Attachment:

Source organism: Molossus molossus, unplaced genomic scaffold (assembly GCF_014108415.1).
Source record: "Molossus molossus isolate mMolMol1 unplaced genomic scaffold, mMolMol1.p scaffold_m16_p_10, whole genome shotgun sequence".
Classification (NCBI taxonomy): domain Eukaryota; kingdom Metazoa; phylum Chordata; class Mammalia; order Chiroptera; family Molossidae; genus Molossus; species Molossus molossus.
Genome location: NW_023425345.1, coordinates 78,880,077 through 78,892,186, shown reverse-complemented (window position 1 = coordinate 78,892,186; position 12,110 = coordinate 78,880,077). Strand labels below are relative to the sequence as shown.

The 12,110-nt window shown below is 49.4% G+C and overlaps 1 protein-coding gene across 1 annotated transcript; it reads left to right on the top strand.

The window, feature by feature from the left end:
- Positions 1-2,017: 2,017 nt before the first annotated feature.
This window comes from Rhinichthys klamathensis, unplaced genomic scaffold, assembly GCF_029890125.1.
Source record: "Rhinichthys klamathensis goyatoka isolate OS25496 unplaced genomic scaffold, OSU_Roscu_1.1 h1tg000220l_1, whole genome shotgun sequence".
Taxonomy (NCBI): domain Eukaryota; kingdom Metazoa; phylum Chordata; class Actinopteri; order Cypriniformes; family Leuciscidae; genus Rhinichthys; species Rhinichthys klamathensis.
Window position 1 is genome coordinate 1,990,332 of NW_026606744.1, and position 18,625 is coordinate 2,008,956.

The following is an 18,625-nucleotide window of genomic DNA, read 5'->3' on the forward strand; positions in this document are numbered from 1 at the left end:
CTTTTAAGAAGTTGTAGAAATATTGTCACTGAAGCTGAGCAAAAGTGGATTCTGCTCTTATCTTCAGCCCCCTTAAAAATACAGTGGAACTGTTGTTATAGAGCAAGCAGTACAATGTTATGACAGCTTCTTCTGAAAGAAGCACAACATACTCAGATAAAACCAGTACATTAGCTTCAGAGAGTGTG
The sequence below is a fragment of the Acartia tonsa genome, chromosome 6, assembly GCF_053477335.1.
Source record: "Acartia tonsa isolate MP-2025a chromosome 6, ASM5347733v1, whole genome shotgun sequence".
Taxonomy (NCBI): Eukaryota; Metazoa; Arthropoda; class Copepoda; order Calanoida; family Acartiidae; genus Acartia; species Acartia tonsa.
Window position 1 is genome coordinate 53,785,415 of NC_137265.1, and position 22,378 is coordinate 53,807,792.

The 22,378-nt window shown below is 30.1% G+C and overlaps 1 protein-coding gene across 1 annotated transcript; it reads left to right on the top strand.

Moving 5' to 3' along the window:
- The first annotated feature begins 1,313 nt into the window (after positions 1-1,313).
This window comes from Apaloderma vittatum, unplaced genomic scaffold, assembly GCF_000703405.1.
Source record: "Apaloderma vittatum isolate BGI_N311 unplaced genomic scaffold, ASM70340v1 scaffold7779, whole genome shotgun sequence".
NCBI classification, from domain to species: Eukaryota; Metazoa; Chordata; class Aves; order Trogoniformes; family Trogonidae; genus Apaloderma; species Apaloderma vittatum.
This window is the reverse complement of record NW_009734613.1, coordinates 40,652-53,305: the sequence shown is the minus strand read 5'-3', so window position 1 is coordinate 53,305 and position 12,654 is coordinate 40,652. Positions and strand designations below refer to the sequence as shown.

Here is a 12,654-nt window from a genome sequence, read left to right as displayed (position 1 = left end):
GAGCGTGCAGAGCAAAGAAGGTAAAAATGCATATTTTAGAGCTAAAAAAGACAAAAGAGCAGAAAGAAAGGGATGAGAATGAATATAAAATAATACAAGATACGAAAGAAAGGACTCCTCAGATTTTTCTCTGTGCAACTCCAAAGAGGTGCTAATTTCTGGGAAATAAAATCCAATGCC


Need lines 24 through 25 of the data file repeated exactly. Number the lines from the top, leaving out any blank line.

This window is the reverse complement of record NW_009734613.1, coordinates 40,652-53,305: the sequence shown is the minus strand read 5'-3', so window position 1 is coordinate 53,305 and position 12,654 is coordinate 40,652. Positions and strand designations below refer to the sequence as shown.

Here is a 12,654-nt window from a genome sequence, read left to right as displayed (position 1 = left end):